‘Tis the season for the giving of gifts. ‘Tis also the season of FOMUG (Fear Of Messed Up Gifting). We get it. It’s hard out there for an elf. Team WATM would like to offer you some guidance.
For the conservative caffeine connoisseur:
~ Small batch, roast-to-order coffee that might as well be shot from guns~
Black Rifle Coffee Company is a deeply veteran-owned, veteran-oriented business.
Military service, American conservatism, and an unapologetic love of liberty make up the philosophical bedrock upon which founder, Evan Hafer, built his in-your-face gourmet coffee upstart.
If you’ve ever taken a virtual stroll through Black Rifle’s youtube marketing videos (frequently featuring co-owner and 2nd Amendment Pom Pom Waver @mat_best_official), then you know that these guys really, really treasure circadian rhythm shattering coffee.
Hafer served as a Green Beret during Operation Iraqi Freedom, as well as a stint as a contractor for the CIA in subsequent tours of Iraq and Afghanistan, all while nurturing an abiding fascination with the fine art of roasting coffee. Much as he prized his time as an operator, when it came time to transition, he was ready for the adventure of running a small business exactly according to his rules.
“I transition out…in a way that’s probably unusual to a lot of people, because, I’ll just turn the page on it, meaning, like, I love and respect my time in the military–it’s taught me a lot, but at the same time…it doesn’t hold me back.”
His solution to the problem of leading a new life as an vetrepreneur is to bring with him as much of his past warrior life as is germaine to his new mission. The combat humor, the belief in veteran power, the faith that hard work will pay off in the end…these qualities and more make up the arsenal that Black Rifle Coffee carries on its steady march forward.
Like the best of them, they remember where they came from.
“War is something that, it’s like, it’s always there. I think for most veterans…you don’t ever leave it. You don’t leave it.”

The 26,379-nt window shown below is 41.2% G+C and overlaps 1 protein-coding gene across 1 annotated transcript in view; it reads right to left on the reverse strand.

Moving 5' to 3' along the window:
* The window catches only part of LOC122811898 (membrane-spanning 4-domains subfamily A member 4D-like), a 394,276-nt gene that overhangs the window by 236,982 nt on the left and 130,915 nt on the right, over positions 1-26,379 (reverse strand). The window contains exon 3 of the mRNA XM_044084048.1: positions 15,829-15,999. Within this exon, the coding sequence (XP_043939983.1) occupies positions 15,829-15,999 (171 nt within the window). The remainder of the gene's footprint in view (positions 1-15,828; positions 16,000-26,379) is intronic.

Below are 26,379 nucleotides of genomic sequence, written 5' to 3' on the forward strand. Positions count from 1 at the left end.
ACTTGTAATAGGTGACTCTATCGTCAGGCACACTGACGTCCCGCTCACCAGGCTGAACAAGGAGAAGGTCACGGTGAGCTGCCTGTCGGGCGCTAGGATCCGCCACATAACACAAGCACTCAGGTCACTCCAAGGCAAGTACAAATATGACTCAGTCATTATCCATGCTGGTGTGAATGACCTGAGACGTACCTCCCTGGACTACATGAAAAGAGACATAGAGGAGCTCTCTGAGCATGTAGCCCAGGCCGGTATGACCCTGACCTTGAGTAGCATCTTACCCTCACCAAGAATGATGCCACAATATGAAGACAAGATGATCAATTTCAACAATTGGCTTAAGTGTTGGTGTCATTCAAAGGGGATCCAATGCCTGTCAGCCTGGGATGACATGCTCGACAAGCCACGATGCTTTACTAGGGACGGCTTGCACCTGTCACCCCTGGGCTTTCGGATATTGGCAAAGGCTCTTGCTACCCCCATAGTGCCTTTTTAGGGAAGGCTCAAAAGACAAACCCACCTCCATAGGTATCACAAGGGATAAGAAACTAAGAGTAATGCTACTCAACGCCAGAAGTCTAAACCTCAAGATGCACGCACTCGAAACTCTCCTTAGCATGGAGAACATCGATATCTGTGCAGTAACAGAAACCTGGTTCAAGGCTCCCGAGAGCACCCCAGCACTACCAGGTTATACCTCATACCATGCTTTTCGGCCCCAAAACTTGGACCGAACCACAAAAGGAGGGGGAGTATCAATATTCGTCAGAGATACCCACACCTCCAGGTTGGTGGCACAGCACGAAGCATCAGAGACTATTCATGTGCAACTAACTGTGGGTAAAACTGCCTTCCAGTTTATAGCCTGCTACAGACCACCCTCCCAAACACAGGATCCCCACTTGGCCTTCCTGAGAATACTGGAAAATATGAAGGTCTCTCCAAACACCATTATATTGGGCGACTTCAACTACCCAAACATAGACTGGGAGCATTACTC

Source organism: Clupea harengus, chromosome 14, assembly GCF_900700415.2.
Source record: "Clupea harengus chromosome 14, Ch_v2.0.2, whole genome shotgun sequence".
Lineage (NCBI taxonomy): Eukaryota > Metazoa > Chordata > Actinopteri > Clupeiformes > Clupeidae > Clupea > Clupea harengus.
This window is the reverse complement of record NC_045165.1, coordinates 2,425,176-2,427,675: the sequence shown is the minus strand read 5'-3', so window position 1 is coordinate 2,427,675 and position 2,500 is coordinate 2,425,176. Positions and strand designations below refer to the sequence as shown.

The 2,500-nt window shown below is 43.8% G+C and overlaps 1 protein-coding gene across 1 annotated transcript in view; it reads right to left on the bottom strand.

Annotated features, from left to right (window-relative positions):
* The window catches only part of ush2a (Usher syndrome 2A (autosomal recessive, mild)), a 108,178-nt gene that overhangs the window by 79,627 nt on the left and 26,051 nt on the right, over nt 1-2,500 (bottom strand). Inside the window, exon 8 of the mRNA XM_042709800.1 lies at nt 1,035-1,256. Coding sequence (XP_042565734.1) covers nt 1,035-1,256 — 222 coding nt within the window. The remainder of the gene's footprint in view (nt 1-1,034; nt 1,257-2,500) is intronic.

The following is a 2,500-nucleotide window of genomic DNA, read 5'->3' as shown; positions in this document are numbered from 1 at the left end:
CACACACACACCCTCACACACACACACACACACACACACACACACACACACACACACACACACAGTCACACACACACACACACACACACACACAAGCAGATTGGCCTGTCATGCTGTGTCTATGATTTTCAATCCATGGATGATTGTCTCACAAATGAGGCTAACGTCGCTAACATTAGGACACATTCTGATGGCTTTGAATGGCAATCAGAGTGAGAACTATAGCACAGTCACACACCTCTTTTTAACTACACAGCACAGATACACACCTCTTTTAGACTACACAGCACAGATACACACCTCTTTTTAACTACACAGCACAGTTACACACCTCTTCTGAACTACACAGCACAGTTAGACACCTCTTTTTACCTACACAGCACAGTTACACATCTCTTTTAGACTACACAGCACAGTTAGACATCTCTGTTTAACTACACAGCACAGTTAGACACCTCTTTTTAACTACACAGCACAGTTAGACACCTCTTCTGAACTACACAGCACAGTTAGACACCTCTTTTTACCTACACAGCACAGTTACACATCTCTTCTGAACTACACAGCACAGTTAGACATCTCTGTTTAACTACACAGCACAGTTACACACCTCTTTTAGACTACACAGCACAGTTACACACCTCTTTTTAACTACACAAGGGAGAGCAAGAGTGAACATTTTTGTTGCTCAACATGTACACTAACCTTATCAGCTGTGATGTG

My “one night in Da Lat” was a pleasant reprieve from the war and normal combat operations that we had been conducting. I’d heard of the city, but never believed all of the stories I’d heard. Stories about the beautiful architecture, the green and lush gardens, cool weather, and about the graceful people — certainly a Shangri-La such as this couldn’t exist in the Vietnam I’d come to know. But low and behold, it did.
In stark contrast to what I had come to expect, this beautiful city, now grown into a true metropolitan area filling much more of the mountain encircled bowl, represented a softer, subtler side of Vietnam.
Not found in Da Lat were the loud bars and crowds of rowdy people. In their place were quiet enclaves where people would meet, have a drink, and talk in a quiet atmosphere. Here couples and families would stroll down the wide boulevards and enjoy the fragrant air and quiet neighborhoods. Also included was the central market area where you could find virtually anything you needed, from sweaters to shoes to fast food.
40 years later and none of that has changed in Da Lat, it’s only gotten bigger and it was a pleasure to see that the city and people were as I remembered them.
In 2001, communities near Hill Air Force Base in Utah showed a high risk of developing brain cancer, while Fallon Naval Air Station was investigated for acute childhood leukemia incidents, and Kelly Air Force Base near San Antonio, Texas, was revealed to have contributed to water and air pollution when clusters of cancer and leukemia popped up.
At the time, however, officials kept to a firm statement: Correlation does not equate causation.
In other words, it was clear that military bases were contaminating the water, air, and environment. It was clear that there were higher-than-expected cases of severe illness. It was not clear that one caused the other.
Air Force bases, in particular, show high cases of contamination for a few reasons: jet fuel is extremely toxic by itself, but it is also highly flammable, requiring toxic flame retardants. These leak into the ground and contaminate water supplies; jet fuel is also known to pollute the air, especially in areas like airports or flight lines, where there are high volumes of active engines.
So, while it has been clear since the first World War that the United States and its military has a global impact, and therefore an imperative to maintain military superiority so we may continue to defend not only our way of life, but the livelihoods of our friends and allies, the question remains: at what cost?
The future of modern carbine sights are low-power variable optics (LPVOs). Like the leap from iron sights to red dots, there’s an upfront cost, but unfortunately for the consumer, making the next step typically requires you to double your ante to upgrade from a red dot to a variable. The free market has responded, and we’ve seen a significant increase in new and inexpensive options. Even five years ago, this would’ve been unthinkable. The realm of variable optics, once relegated between the options of Walmart-cheap and S&B costly, now has a big fat middle range.